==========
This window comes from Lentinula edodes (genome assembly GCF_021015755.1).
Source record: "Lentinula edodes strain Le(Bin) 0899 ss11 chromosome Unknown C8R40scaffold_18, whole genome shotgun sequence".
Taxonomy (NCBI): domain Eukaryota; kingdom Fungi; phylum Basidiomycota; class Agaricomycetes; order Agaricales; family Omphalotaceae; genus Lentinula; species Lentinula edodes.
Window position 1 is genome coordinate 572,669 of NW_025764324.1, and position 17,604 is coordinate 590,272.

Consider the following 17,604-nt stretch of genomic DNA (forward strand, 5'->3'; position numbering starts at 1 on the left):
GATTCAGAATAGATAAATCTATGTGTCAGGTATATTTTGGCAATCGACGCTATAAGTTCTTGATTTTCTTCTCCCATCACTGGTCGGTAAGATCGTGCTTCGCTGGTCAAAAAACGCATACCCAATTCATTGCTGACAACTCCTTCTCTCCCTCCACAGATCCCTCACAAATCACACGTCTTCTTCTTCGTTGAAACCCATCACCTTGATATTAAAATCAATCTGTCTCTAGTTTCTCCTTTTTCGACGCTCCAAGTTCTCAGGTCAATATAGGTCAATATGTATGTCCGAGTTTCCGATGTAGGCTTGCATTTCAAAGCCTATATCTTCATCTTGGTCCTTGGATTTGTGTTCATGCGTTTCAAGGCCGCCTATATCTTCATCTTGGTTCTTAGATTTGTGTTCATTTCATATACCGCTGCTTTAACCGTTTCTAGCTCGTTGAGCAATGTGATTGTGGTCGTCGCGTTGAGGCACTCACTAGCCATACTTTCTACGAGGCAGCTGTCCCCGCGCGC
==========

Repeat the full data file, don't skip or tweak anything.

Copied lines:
This window comes from Lentinula edodes (genome assembly GCF_021015755.1).
Source record: "Lentinula edodes strain Le(Bin) 0899 ss11 chromosome Unknown C8R40scaffold_18, whole genome shotgun sequence".
Taxonomy (NCBI): domain Eukaryota; kingdom Fungi; phylum Basidiomycota; class Agaricomycetes; order Agaricales; family Omphalotaceae; genus Lentinula; species Lentinula edodes.
Window position 1 is genome coordinate 572,669 of NW_025764324.1, and position 17,604 is coordinate 590,272.

Consider the following 17,604-nt stretch of genomic DNA (forward strand, 5'->3'; position numbering starts at 1 on the left):
GATTCAGAATAGATAAATCTATGTGTCAGGTATATTTTGGCAATCGACGCTATAAGTTCTTGATTTTCTTCTCCCATCACTGGTCGGTAAGATCGTGCTTCGCTGGTCAAAAAACGCATACCCAATTCATTGCTGACAACTCCTTCTCTCCCTCCACAGATCCCTCACAAATCACACGTCTTCTTCTTCGTTGAAACCCATCACCTTGATATTAAAATCAATCTGTCTCTAGTTTCTCCTTTTTCGACGCTCCAAGTTCTCAGGTCAATATAGGTCAATATGTATGTCCGAGTTTCCGATGTAGGCTTGCATTTCAAAGCCTATATCTTCATCTTGGTCCTTGGATTTGTGTTCATGCGTTTCAAGGCCGCCTATATCTTCATCTTGGTTCTTAGATTTGTGTTCATTTCATATACCGCTGCTTTAACCGTTTCTAGCTCGTTGAGCAATGTGATTGTGGTCGTCGCGTTGAGGCACTCACTAGCCATACTTTCTACGAGGCAGCTGTCCCCGCGCGC